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Interesting proof of the existence of home meetings

Sometime between AD 360 and 370, the Council of Laodicea banned Christian gatherings in private homes.

That's it...  But it is not comprehensive in it's scope. Since home meetings were never commanded in Scripture we cannot assume that every Christian met in a home setting prior to this law. (That's 'law' in quotes, of course.) But we can assume that many if not most did. 

Regardless, this edict can only be viewed as a disturbing development and as a infringement upon our liberty in Christ. 

Bureaucrats - they can be seen in every age and in every institution.

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Replies (4)
    • This is shocking when realizing that this was a short time after the official persecution of the church had ended in the Roman Empire. I wonder what Augustine and Jerome thought of that law?

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      • I also wonder. I wonder if there is a detailed record or these deliberations. Or if this decision were a close vote. And, we can also wonder what else this Council was up to... Some of these Councils were quite restrictive at times - even absurd - in their rulings.

        By the time of this Edict, the Gospel had rapidly spread to far-away places. Surely it was not taken seriously in every village and hamlet. By this time, Catholicism was well in place. Obviously they had their own ideas as to what was best for everyone everywhere. 

        What's for sure is that human beings like to take authority over others. Whether it is one person in a marriage or the world's largest country threatening to take over Taiwan, as we witnessed just a few days ago.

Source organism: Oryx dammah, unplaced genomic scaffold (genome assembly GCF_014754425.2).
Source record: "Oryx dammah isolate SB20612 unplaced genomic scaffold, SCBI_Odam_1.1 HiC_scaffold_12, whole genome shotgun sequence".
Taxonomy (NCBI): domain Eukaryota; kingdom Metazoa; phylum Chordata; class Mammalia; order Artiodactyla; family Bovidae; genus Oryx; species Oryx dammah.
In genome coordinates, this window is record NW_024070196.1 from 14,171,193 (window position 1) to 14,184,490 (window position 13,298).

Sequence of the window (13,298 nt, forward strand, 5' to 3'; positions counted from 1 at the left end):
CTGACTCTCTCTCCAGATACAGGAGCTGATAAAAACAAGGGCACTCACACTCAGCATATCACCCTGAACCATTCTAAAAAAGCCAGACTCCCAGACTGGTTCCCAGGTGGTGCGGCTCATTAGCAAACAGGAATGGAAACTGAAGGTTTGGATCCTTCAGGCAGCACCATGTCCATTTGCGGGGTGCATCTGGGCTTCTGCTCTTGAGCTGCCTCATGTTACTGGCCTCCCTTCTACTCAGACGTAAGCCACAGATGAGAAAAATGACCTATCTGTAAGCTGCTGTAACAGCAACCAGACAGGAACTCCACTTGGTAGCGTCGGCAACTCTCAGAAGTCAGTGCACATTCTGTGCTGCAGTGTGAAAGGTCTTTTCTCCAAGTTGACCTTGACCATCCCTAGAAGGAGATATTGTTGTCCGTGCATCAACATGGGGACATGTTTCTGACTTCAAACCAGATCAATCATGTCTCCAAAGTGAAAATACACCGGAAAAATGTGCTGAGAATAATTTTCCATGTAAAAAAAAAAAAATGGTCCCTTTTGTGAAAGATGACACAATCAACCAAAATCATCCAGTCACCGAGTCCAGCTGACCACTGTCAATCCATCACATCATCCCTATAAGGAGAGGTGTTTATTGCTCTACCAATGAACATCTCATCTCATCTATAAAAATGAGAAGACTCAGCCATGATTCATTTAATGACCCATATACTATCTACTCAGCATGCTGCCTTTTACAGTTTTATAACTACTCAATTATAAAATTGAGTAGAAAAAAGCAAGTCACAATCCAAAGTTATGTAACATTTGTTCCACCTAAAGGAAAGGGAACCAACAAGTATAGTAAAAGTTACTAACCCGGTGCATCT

Both Jesus and Paul are exemplary when it came to giving up their rights in the service of others.

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        • "Sometime between AD 360 and 370, the Council of Laodicea banned Christian gatherings in private homes."  David, where did you get this information?  It's been awhile since I've looked much at the various councils in history...partly because I try not to rely on them for sources of doctrine. As you observed, some of their rulings were absurd.  As much as possible, I take doctrine and practice from the Scripture.  Setting aside tradition is not easy; following traditions is easy.  So, it's a process of seeking the Lord for guidance.

          I think it's amusing that people in the current political realm sometimes claim to be in favor of freedom, yet they get on board with the "cancel culture".

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          • Hi Steve, I am traveling in the Richmond, VA area today and will post this ancient document in it's entirely very soon. 

            The original church meeting was likely more of a dining room event than a living rooms event. Most agree that the Lord's Supper was a feast. And it represented one of the main reasons that Christians would meet. 

            What this Council specifically forbad was eating this memorial meal in private houses. It also warned that nothing of significance was to be done among Christians without the Bishop being present.

            It's good to see you, my friend. Hang on.

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